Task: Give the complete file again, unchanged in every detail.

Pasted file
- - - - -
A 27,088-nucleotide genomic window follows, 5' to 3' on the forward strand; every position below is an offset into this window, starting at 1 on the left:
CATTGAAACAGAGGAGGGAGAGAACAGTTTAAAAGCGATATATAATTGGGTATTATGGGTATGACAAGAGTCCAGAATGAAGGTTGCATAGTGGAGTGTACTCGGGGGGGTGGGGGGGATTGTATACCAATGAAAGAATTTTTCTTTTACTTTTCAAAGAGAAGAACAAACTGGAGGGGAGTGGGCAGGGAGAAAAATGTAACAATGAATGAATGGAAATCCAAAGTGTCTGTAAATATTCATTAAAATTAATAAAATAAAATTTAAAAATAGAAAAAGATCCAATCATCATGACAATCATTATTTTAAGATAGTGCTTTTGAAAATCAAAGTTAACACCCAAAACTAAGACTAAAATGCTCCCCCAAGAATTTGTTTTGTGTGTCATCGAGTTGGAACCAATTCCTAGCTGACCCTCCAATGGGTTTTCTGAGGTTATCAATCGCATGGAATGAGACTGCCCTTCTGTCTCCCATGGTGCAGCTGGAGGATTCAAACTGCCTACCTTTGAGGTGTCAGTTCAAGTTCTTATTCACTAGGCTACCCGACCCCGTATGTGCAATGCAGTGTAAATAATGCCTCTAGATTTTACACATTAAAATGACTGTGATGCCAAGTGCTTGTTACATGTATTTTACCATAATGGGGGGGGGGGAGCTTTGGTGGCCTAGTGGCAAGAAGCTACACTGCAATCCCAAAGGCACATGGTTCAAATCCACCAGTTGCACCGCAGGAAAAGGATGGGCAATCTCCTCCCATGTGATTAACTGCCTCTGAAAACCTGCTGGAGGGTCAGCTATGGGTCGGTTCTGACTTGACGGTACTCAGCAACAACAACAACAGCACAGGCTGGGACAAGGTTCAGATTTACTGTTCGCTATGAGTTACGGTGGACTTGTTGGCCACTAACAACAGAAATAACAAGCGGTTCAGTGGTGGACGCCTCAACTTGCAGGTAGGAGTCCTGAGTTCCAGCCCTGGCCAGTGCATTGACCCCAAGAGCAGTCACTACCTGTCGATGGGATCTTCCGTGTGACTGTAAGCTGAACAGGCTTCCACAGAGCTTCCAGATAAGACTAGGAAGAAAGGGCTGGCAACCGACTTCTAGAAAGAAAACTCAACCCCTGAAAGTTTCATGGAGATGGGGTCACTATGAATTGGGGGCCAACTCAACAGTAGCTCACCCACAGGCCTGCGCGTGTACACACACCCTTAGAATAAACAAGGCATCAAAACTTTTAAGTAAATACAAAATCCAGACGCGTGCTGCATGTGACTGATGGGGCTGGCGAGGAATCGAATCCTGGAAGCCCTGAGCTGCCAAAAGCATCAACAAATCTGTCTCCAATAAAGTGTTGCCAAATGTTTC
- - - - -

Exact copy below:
A 27,088-nucleotide genomic window follows, 5' to 3' on the forward strand; every position below is an offset into this window, starting at 1 on the left:
CATTGAAACAGAGGAGGGAGAGAACAGTTTAAAAGCGATATATAATTGGGTATTATGGGTATGACAAGAGTCCAGAATGAAGGTTGCATAGTGGAGTGTACTCGGGGGGGTGGGGGGGATTGTATACCAATGAAAGAATTTTTCTTTTACTTTTCAAAGAGAAGAACAAACTGGAGGGGAGTGGGCAGGGAGAAAAATGTAACAATGAATGAATGGAAATCCAAAGTGTCTGTAAATATTCATTAAAATTAATAAAATAAAATTTAAAAATAGAAAAAGATCCAATCATCATGACAATCATTATTTTAAGATAGTGCTTTTGAAAATCAAAGTTAACACCCAAAACTAAGACTAAAATGCTCCCCCAAGAATTTGTTTTGTGTGTCATCGAGTTGGAACCAATTCCTAGCTGACCCTCCAATGGGTTTTCTGAGGTTATCAATCGCATGGAATGAGACTGCCCTTCTGTCTCCCATGGTGCAGCTGGAGGATTCAAACTGCCTACCTTTGAGGTGTCAGTTCAAGTTCTTATTCACTAGGCTACCCGACCCCGTATGTGCAATGCAGTGTAAATAATGCCTCTAGATTTTACACATTAAAATGACTGTGATGCCAAGTGCTTGTTACATGTATTTTACCATAATGGGGGGGGGGGAGCTTTGGTGGCCTAGTGGCAAGAAGCTACACTGCAATCCCAAAGGCACATGGTTCAAATCCACCAGTTGCACCGCAGGAAAAGGATGGGCAATCTCCTCCCATGTGATTAACTGCCTCTGAAAACCTGCTGGAGGGTCAGCTATGGGTCGGTTCTGACTTGACGGTACTCAGCAACAACAACAACAGCACAGGCTGGGACAAGGTTCAGATTTACTGTTCGCTATGAGTTACGGTGGACTTGTTGGCCACTAACAACAGAAATAACAAGCGGTTCAGTGGTGGACGCCTCAACTTGCAGGTAGGAGTCCTGAGTTCCAGCCCTGGCCAGTGCATTGACCCCAAGAGCAGTCACTACCTGTCGATGGGATCTTCCGTGTGACTGTAAGCTGAACAGGCTTCCACAGAGCTTCCAGATAAGACTAGGAAGAAAGGGCTGGCAACCGACTTCTAGAAAGAAAACTCAACCCCTGAAAGTTTCATGGAGATGGGGTCACTATGAATTGGGGGCCAACTCAACAGTAGCTCACCCACAGGCCTGCGCGTGTACACACACCCTTAGAATAAACAAGGCATCAAAACTTTTAAGTAAATACAAAATCCAGACGCGTGCTGCATGTGACTGATGGGGCTGGCGAGGAATCGAATCCTGGAAGCCCTGAGCTGCCAAAAGCATCAACAAATCTGTCTCCAATAAAGTGTTGCCAAATGTTTC